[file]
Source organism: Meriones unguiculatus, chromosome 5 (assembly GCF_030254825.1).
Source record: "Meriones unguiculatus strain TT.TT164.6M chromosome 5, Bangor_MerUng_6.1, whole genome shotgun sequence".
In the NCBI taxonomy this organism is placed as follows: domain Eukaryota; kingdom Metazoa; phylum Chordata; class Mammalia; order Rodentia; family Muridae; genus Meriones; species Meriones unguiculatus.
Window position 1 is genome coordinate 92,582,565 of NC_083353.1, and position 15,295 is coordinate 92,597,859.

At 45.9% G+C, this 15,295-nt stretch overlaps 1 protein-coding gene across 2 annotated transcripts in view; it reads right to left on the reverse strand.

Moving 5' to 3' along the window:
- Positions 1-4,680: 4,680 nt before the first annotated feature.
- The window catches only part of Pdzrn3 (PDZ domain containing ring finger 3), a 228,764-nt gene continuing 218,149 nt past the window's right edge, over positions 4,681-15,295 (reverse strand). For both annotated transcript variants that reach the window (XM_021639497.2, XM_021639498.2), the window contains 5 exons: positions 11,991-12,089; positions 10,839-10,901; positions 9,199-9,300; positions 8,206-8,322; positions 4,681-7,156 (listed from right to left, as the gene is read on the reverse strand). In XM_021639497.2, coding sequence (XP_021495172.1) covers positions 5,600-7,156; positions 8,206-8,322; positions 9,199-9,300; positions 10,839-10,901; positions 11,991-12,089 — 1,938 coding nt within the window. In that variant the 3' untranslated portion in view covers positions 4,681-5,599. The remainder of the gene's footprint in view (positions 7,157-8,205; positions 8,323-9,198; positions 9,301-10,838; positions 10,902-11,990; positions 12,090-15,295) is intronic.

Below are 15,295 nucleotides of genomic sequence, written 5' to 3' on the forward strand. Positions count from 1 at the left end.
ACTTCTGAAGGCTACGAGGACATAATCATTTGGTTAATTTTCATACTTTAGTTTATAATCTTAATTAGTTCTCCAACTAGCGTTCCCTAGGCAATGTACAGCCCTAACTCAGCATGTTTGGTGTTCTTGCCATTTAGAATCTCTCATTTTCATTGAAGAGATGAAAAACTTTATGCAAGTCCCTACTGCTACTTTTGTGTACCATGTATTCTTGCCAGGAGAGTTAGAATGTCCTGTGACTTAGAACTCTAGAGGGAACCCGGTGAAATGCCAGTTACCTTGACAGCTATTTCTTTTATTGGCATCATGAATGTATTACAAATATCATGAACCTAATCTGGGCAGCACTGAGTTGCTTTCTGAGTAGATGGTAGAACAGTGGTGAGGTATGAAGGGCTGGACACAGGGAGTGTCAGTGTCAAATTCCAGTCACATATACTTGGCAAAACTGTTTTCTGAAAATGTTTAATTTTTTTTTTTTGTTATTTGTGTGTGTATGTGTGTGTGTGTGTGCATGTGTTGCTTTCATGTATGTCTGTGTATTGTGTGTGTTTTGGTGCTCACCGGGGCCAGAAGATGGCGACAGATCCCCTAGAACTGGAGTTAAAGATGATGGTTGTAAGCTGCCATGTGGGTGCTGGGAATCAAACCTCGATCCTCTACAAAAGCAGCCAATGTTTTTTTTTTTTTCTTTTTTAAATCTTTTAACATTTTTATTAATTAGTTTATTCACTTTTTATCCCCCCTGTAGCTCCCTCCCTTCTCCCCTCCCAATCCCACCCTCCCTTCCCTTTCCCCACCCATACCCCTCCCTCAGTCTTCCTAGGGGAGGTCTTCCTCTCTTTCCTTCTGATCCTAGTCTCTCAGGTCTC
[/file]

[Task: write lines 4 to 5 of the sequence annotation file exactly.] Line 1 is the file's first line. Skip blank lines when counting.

Window position 1 is genome coordinate 92,582,565 of NC_083353.1, and position 15,295 is coordinate 92,597,859.

At 45.9% G+C, this 15,295-nt stretch overlaps 1 protein-coding gene across 2 annotated transcripts in view; it reads right to left on the reverse strand.